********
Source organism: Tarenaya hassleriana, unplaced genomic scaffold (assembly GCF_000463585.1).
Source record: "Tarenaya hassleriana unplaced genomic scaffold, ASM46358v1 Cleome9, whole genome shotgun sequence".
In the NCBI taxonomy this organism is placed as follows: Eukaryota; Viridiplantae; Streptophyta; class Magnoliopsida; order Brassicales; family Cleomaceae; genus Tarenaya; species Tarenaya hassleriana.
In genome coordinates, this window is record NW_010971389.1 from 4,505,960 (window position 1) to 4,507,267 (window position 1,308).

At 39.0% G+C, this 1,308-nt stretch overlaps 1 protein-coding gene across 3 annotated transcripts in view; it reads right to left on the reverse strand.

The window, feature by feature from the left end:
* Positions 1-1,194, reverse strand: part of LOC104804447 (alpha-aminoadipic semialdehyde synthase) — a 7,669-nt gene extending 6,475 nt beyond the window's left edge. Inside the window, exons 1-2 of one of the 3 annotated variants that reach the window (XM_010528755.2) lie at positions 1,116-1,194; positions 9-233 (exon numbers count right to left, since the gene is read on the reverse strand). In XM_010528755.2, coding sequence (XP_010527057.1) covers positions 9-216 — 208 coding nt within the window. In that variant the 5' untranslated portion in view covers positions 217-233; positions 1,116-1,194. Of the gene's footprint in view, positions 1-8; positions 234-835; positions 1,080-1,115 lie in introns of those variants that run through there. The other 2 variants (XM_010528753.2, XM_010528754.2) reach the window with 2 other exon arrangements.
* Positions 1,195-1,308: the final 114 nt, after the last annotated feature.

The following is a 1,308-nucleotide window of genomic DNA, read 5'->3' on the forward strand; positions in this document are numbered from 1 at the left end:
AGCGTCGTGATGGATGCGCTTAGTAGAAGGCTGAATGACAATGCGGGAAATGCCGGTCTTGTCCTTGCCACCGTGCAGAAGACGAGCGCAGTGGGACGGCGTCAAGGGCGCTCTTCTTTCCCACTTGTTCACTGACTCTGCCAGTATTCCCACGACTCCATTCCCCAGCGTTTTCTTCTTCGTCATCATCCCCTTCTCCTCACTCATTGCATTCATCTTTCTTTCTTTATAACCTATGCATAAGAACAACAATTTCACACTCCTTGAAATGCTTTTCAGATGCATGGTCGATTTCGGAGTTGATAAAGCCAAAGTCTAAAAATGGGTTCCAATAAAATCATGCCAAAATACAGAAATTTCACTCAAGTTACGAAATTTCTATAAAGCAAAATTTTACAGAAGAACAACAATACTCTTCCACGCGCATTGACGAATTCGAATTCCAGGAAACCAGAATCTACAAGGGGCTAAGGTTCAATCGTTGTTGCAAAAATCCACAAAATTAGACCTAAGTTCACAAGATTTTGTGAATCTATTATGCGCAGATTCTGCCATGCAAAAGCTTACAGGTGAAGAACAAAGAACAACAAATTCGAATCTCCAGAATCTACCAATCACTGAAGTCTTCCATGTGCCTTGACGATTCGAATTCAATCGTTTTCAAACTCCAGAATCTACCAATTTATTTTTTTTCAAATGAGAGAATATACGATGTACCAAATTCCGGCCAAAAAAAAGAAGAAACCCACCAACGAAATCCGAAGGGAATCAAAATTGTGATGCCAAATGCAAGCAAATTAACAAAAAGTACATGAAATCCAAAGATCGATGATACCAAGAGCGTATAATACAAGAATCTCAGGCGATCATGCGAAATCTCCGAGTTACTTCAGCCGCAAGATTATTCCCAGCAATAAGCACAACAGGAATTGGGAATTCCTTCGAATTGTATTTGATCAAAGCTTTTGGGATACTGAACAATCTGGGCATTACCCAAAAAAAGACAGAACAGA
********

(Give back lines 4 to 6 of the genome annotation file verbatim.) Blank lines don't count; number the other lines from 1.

In genome coordinates, this window is record NW_010971389.1 from 4,505,960 (window position 1) to 4,507,267 (window position 1,308).

At 39.0% G+C, this 1,308-nt stretch overlaps 1 protein-coding gene across 3 annotated transcripts in view; it reads right to left on the reverse strand.

The window, feature by feature from the left end: